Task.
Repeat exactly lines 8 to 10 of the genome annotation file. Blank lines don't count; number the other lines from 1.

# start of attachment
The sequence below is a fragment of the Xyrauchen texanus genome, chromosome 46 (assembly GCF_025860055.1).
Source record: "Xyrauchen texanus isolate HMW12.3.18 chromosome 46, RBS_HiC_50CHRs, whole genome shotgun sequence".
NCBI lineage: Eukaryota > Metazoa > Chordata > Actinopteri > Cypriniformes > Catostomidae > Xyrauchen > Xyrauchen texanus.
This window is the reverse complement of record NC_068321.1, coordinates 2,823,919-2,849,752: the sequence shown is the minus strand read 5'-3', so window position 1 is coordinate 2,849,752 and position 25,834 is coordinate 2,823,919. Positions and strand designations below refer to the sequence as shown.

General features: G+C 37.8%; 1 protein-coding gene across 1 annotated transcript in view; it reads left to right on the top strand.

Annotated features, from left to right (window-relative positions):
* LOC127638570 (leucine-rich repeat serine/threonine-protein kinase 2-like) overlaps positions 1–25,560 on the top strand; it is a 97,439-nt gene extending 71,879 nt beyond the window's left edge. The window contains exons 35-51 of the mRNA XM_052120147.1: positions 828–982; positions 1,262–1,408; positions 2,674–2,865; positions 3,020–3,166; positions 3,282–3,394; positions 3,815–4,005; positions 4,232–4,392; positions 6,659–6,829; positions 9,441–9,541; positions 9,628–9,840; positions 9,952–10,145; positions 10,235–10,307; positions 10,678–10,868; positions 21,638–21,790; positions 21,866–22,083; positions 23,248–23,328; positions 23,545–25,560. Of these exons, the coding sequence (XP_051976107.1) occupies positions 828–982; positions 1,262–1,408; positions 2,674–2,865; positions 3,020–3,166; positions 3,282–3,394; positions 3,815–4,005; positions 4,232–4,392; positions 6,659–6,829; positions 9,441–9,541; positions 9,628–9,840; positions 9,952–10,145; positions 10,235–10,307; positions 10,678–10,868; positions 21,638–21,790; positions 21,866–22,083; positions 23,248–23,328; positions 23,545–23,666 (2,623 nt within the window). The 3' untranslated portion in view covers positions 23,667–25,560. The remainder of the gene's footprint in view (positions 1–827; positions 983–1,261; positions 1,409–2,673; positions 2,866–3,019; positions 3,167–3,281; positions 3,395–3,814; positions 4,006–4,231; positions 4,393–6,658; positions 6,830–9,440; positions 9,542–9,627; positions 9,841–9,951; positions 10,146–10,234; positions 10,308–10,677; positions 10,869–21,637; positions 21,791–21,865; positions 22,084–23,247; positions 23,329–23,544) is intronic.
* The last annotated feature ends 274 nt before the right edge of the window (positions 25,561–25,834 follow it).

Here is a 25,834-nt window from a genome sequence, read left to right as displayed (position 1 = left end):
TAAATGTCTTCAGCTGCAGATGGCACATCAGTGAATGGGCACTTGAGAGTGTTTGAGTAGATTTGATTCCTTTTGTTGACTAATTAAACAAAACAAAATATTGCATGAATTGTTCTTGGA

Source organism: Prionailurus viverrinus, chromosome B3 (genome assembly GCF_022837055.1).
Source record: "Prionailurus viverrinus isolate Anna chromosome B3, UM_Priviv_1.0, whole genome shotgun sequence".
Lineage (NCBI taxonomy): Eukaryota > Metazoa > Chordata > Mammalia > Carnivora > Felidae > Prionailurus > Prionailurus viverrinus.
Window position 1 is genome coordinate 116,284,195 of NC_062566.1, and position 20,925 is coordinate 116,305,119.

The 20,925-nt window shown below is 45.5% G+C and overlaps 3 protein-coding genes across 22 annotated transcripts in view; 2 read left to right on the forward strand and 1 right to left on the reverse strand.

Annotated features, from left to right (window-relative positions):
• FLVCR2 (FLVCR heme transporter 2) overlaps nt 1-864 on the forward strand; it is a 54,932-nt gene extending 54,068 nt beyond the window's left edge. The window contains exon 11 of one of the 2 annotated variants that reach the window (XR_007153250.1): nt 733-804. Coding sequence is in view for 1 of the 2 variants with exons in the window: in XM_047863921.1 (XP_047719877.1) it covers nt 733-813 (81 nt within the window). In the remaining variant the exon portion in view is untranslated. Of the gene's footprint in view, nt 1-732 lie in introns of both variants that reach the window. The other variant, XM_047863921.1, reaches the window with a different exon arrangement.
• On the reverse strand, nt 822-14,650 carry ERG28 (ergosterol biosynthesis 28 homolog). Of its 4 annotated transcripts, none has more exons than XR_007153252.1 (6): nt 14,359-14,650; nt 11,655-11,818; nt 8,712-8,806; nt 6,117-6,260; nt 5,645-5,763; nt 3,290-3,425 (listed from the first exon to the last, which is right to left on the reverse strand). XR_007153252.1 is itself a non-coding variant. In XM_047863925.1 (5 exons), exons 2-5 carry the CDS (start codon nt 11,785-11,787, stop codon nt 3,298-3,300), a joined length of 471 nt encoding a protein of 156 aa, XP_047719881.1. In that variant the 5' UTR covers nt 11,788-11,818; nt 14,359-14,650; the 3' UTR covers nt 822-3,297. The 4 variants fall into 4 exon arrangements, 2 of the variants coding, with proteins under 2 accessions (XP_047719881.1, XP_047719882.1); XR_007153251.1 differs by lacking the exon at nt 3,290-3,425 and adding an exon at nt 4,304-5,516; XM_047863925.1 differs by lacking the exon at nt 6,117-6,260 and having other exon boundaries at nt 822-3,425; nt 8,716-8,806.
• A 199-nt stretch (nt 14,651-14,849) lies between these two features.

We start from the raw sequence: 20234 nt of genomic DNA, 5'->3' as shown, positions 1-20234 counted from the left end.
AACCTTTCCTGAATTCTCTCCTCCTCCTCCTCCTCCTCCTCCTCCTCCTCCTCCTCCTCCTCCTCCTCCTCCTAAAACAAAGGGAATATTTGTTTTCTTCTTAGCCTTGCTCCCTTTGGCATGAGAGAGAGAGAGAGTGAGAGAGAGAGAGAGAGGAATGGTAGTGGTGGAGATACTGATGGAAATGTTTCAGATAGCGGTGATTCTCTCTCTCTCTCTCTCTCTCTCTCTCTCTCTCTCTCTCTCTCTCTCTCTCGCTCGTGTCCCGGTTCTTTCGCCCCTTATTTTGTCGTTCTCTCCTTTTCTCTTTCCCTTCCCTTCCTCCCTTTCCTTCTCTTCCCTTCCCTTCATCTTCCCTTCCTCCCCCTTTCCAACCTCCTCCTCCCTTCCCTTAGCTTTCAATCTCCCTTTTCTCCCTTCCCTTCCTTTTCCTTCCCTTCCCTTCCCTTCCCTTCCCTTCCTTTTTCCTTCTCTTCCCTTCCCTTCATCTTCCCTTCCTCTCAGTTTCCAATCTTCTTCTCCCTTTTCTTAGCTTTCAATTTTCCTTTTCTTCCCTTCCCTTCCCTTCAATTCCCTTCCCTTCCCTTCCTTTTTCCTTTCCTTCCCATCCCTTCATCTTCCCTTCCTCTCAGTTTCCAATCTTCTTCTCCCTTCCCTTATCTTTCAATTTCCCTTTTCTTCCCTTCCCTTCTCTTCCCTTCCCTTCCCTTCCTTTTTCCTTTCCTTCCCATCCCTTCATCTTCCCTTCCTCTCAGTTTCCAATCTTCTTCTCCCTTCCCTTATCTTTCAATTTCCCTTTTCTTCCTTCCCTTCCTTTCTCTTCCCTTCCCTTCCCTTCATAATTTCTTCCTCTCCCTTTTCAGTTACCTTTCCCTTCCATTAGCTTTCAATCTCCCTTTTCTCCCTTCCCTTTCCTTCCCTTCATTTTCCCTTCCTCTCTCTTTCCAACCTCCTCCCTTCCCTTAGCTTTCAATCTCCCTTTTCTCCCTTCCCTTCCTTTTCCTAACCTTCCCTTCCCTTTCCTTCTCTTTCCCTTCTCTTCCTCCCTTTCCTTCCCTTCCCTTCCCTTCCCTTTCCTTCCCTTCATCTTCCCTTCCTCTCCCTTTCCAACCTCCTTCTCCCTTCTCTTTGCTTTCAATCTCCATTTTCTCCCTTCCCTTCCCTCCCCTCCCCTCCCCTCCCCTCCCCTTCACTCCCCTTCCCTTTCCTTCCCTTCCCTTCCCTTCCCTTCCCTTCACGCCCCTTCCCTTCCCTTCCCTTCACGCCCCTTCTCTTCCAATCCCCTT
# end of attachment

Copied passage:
* The last annotated feature ends 274 nt before the right edge of the window (positions 25,561–25,834 follow it).

Here is a 25,834-nt window from a genome sequence, read left to right as displayed (position 1 = left end):
TAAATGTCTTCAGCTGCAGATGGCACATCAGTGAATGGGCACTTGAGAGTGTTTGAGTAGATTTGATTCCTTTTGTTGACTAATTAAACAAAACAAAATATTGCATGAATTGTTCTTGGA